Some supplements on the market may contain less than the recommended NRV. A great example of this is with multivitamins. Some minerals and vitamins have what’s known as a safe upper limit (SUL) set by the government.

SUL defines, based on the current evidence, an intake for nutrients that can safely be consumed over a lifetime without a risk to health. The SUL for zinc is set to 25mg daily. If you were to take a multivitamin plus another two products containing the 100% NRV for zinc, then you would be over the SUL limit which, over a prolonged period of time could be detrimental to overall health.

Another valid reasons for why supplements may contain below the NRV guidelines is the practical elements of manufacturing and packaging supplements.

At times it may be impractical to fit the full NRV of said nutrient into one tablet without it causing issues with swallowing. For example, magnesium and calcium in a multivitamin are generally below the NRV as both substances need to be bound to another substance to remain stable within the tablet.

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A valid argument for why supplements may contain more than the NRV for said nutrient is that, as mentioned, NRVs account for the majority of the population with its aim being to fend off nutrient deficiency. It does not account for optimal levels for individuals.

An apt example of where NRVs may not account for optimal health in individuals can be observed by reviewing the guidelines for vitamin D intake, which is set to 5mcg daily to prevent deficiency. The target was recommended based on previous understanding that vitamin D is mostly used to maintain healthy bones.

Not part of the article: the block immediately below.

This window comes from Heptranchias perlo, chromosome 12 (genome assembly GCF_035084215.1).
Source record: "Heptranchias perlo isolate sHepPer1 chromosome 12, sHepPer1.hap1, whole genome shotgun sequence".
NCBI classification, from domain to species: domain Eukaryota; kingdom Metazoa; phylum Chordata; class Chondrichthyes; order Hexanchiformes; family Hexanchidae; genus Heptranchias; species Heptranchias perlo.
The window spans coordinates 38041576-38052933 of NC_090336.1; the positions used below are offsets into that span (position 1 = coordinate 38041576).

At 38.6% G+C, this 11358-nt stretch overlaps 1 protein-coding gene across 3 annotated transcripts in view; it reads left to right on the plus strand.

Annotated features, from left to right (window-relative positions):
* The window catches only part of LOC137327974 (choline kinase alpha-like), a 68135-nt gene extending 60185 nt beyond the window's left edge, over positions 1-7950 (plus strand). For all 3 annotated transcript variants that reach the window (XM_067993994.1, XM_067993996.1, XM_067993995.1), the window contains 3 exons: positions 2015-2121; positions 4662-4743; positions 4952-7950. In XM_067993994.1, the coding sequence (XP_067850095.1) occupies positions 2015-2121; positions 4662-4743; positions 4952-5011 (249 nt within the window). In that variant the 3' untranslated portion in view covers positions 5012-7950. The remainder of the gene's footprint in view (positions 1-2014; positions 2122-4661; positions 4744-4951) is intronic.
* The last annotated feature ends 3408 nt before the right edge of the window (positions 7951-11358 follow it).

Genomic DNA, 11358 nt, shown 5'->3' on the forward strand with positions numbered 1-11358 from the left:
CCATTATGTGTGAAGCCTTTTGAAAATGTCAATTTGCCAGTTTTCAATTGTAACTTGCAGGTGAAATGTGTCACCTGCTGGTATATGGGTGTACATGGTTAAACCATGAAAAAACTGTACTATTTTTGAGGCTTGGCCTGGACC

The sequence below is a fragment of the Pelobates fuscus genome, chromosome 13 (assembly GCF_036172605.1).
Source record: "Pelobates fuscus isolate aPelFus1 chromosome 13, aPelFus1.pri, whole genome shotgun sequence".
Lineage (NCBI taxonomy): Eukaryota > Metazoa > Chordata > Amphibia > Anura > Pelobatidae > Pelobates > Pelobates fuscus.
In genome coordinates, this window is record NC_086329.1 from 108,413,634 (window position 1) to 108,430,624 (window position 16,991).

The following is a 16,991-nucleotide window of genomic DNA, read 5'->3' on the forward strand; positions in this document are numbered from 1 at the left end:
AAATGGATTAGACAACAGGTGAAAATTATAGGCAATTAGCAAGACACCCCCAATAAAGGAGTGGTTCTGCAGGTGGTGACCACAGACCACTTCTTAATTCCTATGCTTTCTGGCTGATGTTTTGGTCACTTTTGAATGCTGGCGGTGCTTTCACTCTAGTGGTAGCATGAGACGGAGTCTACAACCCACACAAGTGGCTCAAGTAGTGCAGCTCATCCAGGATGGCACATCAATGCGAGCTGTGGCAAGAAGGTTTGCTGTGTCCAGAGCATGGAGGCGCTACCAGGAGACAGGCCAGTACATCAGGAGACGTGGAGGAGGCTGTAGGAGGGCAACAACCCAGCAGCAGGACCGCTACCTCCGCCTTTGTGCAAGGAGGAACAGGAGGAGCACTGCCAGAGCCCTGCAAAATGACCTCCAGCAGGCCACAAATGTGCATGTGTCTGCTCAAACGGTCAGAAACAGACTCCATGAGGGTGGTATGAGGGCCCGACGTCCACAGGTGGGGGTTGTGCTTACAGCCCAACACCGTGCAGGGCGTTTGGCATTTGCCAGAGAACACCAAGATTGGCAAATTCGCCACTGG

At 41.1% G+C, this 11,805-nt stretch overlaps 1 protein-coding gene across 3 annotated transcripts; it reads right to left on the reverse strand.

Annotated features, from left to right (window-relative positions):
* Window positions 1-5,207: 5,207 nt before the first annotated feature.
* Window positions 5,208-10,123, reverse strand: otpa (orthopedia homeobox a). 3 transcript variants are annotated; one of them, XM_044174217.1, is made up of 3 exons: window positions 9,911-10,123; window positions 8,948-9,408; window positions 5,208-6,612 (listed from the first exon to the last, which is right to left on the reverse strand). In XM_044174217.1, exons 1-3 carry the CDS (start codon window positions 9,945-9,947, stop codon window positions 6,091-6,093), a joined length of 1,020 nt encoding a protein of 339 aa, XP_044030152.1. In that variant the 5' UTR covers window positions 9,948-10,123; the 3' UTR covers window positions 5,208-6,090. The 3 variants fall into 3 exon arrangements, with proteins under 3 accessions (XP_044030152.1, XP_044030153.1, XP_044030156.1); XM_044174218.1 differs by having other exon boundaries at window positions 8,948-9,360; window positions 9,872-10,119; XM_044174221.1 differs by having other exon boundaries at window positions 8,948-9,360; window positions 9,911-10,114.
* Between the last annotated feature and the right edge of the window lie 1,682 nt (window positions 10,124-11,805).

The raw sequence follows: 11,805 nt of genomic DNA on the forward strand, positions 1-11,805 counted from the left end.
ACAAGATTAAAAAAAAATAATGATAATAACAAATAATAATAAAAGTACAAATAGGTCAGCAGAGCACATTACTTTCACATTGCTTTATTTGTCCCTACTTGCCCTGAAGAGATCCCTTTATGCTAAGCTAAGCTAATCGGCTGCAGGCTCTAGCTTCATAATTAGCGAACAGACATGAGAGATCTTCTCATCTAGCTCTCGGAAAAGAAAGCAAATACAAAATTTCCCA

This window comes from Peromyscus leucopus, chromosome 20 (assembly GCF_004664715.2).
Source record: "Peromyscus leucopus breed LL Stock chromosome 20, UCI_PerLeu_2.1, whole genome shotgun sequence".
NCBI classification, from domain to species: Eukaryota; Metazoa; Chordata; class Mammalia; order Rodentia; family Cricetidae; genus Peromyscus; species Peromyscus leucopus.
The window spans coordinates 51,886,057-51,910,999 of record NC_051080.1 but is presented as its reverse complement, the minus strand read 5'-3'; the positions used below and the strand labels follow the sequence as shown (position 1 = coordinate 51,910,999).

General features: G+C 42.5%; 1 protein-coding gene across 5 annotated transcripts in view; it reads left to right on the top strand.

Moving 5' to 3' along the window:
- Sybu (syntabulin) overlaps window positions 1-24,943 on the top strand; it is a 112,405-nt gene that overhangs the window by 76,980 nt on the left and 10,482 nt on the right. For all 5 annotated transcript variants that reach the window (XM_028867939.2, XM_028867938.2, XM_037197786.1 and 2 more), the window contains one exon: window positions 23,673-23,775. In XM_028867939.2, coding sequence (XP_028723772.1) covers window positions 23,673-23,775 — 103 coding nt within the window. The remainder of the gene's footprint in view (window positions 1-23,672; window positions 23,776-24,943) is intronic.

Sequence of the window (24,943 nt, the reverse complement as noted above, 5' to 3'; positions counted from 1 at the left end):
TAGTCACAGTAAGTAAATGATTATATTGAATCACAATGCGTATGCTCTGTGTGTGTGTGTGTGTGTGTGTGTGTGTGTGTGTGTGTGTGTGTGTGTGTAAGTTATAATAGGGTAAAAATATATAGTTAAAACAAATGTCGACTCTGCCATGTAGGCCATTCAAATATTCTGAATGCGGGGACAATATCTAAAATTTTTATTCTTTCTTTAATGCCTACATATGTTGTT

Now we know the multitude of health benefits that vitamin D provides, from hormone health to immune function, with the National Institute for Health and Care Excellence advising that the intake increase to 10mcg daily during Autumn and Winter months7.

Experts suggest that an even higher dose may be recommended for older populations and individuals with darker skin tones. Supplement companies have responded to this by providing doses above the NRV, to meet population requirements for optimal health8.  

NRV and Personalised Nutrition

As outlined, NRVs are a ‘good enough’ option for the majority of the population to reduce their risk of nutrient deficiency. However, we must consider our own unique health needs and goals.

Are we more active than the average person, and do we need to supplement for the nutrients that are depleted through regular and/or intense exercise? Do we have a chronic health condition that requires a higher intake of particular nutrients or are we going through a life stage like menopause where we require a therapeutic intake of hormonal balancing supplements to help support the symptoms associated with the natural life transition?

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It is important to consider your unique life stage, demographic and health goals to tailor your diet and supplement routine to fit your needs. If you’re unsure where to start, then seeking the help of a qualified health practitioner can help you set your daily nutrient intakes and provide a roadmap for how to meet those in a way that fits your lifestyle.

References